By Efinix, Inc.
EETimes (April 26, 2022)
Microprocessors have traditionally dominated the realm of computing, and in this drive toward more compute capabilities, silicon-based ICs were consistently improved upon in device density. Every couple of years, the transistor density doubled in accordance with Moore’s Law, leading to a veritable goldmine of technological innovation. Amid this “gold rush,” several large semiconductor companies created a foothold in the market that has been unshakeable given the expertise and expense of creating custom silicon. Now, with the ever-increasing demand for compute-hungry devices, ASICs, FPGAs, and embedded processors alike are being asked to perform more complex tasks. The barriers to entry have been far too high.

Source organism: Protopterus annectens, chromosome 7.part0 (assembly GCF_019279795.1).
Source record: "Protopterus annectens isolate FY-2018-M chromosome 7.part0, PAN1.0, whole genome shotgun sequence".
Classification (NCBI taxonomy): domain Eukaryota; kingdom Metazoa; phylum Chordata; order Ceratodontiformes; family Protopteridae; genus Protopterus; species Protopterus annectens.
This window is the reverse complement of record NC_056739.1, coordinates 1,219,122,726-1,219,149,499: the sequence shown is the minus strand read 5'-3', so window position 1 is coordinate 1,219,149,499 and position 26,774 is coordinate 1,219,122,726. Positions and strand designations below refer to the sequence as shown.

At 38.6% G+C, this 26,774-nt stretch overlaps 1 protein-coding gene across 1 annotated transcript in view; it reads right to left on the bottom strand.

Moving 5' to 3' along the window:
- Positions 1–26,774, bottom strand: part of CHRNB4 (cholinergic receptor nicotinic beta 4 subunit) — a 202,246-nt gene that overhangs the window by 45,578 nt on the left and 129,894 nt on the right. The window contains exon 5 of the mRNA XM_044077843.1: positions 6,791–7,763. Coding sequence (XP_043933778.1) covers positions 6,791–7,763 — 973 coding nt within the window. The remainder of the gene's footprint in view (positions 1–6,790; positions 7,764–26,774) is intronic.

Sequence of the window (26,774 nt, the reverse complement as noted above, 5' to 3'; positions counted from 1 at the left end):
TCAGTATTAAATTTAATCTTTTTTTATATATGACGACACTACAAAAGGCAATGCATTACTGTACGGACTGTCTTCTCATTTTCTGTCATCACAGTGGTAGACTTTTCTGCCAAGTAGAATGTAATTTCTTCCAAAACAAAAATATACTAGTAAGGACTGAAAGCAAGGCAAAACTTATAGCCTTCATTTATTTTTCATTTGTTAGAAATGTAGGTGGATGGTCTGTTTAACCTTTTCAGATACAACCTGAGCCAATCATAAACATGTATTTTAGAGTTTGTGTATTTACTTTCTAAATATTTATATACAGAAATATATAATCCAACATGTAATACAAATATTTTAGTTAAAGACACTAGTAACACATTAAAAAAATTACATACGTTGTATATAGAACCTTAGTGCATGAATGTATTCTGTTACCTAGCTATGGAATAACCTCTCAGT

On the end-application side of the spectrum, the implementation of a system depends heavily on the bottom line. The cost of the IC, licensing fees, and ease of programmability all directly contribute to the price to create modern electronics. Designers and developers alike have relied on both accelerator ASICs and traditional embedded processor solutions in application-specific standard products (ASSPs) to achieve the core functionality of their design while also benefiting from the well-understood design flow of generic processors. The goal: a rapid time to market (TTM) with minimal cost while meeting the growing compute complexities demanded in modern applications. The question then becomes: Which chipset(s) is best able to run the application most efficiently with the least development time and cost?
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